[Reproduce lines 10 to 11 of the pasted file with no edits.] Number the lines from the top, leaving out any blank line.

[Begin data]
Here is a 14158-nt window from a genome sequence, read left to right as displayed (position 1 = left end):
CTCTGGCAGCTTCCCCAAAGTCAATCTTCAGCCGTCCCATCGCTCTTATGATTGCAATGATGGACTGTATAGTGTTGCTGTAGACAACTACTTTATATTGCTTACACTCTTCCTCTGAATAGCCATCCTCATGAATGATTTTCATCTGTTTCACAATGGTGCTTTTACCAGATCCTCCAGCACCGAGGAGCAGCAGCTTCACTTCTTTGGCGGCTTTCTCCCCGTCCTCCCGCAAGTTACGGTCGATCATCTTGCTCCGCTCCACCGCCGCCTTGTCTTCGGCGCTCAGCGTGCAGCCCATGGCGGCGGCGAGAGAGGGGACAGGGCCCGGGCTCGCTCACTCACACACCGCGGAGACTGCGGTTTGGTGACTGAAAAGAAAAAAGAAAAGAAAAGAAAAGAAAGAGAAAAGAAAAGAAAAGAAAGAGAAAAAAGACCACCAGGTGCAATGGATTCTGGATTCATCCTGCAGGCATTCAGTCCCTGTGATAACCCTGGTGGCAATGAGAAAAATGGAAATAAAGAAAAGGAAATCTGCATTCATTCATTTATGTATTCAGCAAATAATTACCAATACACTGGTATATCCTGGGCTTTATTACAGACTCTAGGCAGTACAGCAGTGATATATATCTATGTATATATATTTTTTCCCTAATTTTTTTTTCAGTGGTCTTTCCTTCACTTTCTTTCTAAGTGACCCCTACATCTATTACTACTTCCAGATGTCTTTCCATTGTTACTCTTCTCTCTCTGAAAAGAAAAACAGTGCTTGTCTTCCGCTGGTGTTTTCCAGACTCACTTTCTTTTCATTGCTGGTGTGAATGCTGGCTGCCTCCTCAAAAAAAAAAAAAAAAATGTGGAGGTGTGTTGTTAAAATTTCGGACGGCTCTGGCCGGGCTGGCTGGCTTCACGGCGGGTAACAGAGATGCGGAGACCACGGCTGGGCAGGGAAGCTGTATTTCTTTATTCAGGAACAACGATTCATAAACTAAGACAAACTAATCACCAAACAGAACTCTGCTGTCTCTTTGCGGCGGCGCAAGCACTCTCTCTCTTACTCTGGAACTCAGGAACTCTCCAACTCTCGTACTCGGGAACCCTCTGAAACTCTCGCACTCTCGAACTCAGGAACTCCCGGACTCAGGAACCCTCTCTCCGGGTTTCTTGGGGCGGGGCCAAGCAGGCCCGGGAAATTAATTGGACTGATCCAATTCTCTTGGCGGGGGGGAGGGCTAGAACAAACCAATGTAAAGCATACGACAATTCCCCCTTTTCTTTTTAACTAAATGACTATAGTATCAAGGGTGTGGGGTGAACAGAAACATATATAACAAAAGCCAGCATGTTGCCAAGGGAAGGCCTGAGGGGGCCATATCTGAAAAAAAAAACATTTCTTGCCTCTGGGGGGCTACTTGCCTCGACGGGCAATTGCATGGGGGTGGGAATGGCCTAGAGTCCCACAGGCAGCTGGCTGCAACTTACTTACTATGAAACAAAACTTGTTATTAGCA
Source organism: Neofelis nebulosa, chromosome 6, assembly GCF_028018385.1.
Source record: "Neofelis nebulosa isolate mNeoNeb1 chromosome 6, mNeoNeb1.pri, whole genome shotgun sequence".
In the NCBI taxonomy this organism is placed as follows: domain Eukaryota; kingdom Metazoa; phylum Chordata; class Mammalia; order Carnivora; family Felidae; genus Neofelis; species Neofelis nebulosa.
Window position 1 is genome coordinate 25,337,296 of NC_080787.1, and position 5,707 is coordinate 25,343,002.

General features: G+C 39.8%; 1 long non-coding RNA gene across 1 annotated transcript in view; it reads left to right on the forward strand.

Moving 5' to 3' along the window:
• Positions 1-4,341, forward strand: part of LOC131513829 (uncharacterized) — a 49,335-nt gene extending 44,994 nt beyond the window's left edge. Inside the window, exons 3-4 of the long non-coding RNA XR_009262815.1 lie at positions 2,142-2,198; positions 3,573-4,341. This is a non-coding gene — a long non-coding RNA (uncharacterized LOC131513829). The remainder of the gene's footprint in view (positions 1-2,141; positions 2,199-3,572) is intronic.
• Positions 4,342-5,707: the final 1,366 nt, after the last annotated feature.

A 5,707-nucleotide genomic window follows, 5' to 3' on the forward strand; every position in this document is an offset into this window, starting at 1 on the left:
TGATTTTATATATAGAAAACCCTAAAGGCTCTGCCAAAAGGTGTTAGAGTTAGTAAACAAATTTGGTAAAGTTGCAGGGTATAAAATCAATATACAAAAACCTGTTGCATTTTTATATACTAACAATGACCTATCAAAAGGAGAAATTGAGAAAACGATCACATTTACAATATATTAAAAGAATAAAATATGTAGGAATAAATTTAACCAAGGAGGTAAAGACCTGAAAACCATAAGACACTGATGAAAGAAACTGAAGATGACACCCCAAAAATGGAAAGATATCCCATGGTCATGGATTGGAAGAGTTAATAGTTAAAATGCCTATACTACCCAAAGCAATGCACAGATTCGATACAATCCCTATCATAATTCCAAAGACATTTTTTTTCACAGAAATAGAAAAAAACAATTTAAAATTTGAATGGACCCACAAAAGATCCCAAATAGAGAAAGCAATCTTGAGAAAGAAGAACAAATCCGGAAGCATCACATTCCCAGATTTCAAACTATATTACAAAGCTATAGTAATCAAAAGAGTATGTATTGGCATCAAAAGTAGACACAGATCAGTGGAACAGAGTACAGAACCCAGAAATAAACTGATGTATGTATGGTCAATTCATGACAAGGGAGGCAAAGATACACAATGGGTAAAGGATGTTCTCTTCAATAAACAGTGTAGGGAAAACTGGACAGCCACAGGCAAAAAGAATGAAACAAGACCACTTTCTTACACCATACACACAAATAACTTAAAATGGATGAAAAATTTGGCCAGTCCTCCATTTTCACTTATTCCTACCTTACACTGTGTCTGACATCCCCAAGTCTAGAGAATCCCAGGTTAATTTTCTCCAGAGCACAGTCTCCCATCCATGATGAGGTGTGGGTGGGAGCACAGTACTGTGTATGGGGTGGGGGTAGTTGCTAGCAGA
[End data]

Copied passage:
• Positions 4,342-5,707: the final 1,366 nt, after the last annotated feature.

A 5,707-nucleotide genomic window follows, 5' to 3' on the forward strand; every position in this document is an offset into this window, starting at 1 on the left: